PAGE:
Christmas is steeped in nostalgia - that's the point of it. We reminisce about our own past, observe (or rebel against) our family traditions, and fondly assemble a pastiche of European history - a bit of Victoriana and a lot of the middle ages. The Christmas cards arriving on the doormat with their exquisite medieval illuminations, the visits to the medieval churches and cathedrals: Christmas wouldn't be Christmas without fond nods to our medieval past.
It reflects a curiously persistent appetite. It seems as if few children's blockbuster films can get away without referencing the middle ages. Even if the latter don't dominate the script, they are cluttering up the background. While Narnia, Lord of the Rings and Shrek, in their very diverse ways, all handsomely stock their plots with medieval props such as castles, queens and knights, even Harry Potter and the recently opened Golden Compass use medieval associations to inject that sense of epic struggle from an era in which heroism and its triumph were still credible.
The "medieval" has become a form of cultural shorthand, and it serves many purposes. It's not just about plotlines or a stunning aesthetic - it is also used as a pejorative term. People talk of Africa as medieval, or argue that Islam is "stuck in the middle ages". Medieval becomes synonymous with hard, short lives, barbarism, and a brutal, arbitrary use of violence. We are both captivated and repelled by this period of our past.
Dig a bit deeper and some fascinating explanations emerge of why the medieval should still have such cultural currency. For all the huge differences between today and 12th-century Europe, there are also remarkable parallels which, arguably, bring these two societies closer together than any in the intervening period. First, we share pervasive anxiety about an apocalypse: while we fear climate change our medieval counterparts feared the end of the world. Second, we share a fear of Islam and uncertainty about how to deal with it. Should we fight it (as they subsequently did in the Crusades) or attempt to win converts? Islam's capacity to exert such a powerful hold over its growing number of followers left 12th-century Europe baffled and insecure about its own certainties. Does that sound familiar?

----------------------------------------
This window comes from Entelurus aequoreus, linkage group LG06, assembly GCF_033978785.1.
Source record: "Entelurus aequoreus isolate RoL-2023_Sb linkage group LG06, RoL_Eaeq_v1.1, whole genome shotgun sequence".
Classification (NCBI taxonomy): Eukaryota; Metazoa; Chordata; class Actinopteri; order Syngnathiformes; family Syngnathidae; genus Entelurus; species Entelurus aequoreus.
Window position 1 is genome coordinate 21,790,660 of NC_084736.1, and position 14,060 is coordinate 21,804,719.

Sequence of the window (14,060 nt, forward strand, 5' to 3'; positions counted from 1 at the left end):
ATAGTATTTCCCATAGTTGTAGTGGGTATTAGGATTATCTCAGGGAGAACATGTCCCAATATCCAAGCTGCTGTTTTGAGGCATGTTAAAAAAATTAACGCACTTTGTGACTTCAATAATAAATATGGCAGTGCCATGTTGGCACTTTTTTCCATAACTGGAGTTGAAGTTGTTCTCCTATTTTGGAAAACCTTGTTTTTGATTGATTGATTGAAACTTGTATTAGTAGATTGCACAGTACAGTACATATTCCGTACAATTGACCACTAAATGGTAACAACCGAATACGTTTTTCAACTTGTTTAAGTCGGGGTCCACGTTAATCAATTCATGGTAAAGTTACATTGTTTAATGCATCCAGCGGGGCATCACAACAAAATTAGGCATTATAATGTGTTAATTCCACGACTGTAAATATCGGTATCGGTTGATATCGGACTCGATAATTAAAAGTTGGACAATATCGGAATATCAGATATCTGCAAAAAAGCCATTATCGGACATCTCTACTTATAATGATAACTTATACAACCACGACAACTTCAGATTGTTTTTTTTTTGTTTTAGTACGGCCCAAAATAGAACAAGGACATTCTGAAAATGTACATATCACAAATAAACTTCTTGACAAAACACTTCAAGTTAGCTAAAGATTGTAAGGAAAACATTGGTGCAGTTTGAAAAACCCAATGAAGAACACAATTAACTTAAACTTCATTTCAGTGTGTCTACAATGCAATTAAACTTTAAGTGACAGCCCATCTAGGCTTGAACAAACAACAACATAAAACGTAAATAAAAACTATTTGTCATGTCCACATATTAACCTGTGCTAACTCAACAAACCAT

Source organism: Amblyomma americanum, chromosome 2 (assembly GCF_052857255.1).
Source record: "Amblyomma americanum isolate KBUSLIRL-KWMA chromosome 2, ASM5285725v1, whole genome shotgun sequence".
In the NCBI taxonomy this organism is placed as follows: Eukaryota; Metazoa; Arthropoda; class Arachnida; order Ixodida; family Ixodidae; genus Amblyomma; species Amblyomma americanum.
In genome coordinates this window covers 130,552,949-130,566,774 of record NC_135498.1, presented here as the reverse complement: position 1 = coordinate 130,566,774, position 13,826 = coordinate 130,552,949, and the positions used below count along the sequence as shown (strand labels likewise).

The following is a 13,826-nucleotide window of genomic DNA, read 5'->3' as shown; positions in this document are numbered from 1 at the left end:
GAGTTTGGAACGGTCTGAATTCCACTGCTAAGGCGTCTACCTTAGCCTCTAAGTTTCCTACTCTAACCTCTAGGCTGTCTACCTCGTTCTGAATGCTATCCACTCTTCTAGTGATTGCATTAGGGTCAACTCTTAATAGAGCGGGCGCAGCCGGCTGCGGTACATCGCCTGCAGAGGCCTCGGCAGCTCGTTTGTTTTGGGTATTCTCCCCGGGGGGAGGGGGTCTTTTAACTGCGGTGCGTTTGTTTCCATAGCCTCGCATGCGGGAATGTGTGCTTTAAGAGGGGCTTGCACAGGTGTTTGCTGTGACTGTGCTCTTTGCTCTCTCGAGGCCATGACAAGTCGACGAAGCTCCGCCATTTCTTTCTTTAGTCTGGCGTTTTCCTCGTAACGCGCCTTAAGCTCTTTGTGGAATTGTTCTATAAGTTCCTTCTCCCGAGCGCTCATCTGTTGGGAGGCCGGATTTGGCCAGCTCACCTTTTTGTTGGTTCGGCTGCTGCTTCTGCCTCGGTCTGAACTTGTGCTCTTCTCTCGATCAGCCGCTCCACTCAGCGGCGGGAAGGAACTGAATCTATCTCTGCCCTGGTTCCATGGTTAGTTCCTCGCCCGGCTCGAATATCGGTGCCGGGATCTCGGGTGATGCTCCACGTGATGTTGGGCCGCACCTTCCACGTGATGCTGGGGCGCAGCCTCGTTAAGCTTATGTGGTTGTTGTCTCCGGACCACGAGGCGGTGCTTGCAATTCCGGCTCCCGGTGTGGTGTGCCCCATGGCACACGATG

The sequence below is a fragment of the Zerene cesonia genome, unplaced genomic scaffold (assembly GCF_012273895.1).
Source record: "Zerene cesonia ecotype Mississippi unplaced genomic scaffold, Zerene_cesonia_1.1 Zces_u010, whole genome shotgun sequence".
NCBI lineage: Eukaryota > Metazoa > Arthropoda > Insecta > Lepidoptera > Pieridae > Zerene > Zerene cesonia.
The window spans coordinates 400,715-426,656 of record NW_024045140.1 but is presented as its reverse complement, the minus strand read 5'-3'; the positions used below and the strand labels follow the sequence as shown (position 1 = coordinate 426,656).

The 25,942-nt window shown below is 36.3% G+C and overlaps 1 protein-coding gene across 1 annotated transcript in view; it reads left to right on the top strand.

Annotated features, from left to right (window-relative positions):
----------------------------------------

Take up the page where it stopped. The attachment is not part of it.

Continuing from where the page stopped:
Third, the emergence of a cash economy for the first time since antiquity prompted deep concern. The pursuit of profit produced inequality and contemporaries bewailed the breakdown of community and family. Finally, there was a crisis of authority in 12th-century Europe, with the church and nobility riddled with corruption and a revolution in government as it sought to expand its power into its subjects' lives. Our corollary is a political process eviscerated by apathy and disillusionment, while the state insists on acquiring unprecedented new powers through ID cards, DNA databases and surveillance.
So far, drawing up such similarities sounds like a historians' parlour game, a sort of mix and match, but so what? But this is where it becomes deadly serious. How did our 12th-century forebears deal with all this insecurity and dramatic change? They invented a persecution society, one that systematically identified whole categories of people and then set about exterminating, subjugating or segregating them. Just as the origins of modern Europe and its global expansion can be tracked back to the momentous political and economic changes of the 12th century, so can its corollary, a state built to persecute minorities, which has intermittently characterised Europe's history ever since.